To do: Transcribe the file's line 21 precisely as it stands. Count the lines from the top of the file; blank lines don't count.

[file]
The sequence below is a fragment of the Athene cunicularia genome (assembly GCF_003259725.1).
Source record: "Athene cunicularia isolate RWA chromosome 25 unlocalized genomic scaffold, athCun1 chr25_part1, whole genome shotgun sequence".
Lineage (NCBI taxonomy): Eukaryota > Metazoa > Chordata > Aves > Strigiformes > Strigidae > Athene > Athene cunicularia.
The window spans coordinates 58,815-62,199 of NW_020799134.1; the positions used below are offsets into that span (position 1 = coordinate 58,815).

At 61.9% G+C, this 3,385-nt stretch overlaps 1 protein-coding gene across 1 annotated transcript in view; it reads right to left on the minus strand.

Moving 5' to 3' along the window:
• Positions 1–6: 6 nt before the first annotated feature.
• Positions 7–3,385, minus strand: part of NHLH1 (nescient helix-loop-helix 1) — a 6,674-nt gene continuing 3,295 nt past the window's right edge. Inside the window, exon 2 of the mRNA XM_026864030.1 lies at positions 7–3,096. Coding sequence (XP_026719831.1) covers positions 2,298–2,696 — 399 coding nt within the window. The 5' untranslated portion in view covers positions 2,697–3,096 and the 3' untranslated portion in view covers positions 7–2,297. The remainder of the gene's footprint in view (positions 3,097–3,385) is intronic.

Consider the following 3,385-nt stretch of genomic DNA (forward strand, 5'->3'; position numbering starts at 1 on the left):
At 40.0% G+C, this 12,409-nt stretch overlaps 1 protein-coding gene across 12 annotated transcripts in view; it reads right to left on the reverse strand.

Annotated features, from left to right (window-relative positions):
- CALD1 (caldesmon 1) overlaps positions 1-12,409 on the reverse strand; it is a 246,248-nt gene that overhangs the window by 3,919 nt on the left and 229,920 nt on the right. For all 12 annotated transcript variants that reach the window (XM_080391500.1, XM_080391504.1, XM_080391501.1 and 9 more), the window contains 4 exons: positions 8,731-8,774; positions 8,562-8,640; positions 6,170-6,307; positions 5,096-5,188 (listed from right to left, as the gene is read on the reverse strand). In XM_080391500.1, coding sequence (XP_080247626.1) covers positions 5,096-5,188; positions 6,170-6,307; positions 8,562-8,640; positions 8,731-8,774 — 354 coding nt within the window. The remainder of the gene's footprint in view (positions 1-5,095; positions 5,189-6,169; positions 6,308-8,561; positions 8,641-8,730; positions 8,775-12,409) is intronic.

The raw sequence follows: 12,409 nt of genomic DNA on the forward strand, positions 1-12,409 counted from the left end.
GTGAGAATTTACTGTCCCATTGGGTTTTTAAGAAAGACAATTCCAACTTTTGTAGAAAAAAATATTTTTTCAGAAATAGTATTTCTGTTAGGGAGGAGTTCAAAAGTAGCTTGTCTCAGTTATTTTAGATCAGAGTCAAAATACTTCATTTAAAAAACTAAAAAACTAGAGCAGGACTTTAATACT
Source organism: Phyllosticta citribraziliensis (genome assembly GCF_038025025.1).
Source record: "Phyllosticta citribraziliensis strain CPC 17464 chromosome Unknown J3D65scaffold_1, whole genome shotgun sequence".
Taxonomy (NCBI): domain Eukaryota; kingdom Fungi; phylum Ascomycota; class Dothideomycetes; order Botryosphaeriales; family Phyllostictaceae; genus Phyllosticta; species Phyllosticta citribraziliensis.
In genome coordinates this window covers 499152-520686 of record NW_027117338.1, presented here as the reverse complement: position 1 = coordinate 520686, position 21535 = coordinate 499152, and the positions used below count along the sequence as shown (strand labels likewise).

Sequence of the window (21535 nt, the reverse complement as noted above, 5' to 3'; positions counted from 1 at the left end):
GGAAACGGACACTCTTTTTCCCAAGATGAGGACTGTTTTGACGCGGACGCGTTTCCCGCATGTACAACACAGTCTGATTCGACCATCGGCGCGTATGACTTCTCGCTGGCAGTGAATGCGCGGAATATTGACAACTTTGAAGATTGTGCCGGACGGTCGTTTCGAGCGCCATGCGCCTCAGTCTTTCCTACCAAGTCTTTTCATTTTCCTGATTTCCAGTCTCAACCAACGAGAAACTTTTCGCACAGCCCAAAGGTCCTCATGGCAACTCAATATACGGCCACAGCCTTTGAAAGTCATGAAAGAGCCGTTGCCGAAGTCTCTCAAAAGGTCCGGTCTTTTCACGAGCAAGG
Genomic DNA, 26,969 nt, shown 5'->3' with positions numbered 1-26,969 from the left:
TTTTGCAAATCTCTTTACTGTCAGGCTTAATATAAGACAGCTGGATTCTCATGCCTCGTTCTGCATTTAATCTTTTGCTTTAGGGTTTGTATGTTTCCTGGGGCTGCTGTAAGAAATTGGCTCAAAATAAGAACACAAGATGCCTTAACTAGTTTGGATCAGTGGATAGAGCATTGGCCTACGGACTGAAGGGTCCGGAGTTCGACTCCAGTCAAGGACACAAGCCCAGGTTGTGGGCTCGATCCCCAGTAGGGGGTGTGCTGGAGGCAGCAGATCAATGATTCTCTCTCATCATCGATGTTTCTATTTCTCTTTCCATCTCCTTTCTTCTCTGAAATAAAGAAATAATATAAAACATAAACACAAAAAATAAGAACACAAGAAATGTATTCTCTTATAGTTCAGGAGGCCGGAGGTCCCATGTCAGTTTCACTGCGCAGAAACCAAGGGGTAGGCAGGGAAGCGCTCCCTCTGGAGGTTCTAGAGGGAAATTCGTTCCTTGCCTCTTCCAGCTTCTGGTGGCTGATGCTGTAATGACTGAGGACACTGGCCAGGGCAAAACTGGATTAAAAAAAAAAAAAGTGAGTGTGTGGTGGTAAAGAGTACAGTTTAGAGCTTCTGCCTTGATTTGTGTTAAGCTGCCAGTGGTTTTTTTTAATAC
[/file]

Genomic DNA, 26,969 nt, shown 5'->3' with positions numbered 1-26,969 from the left: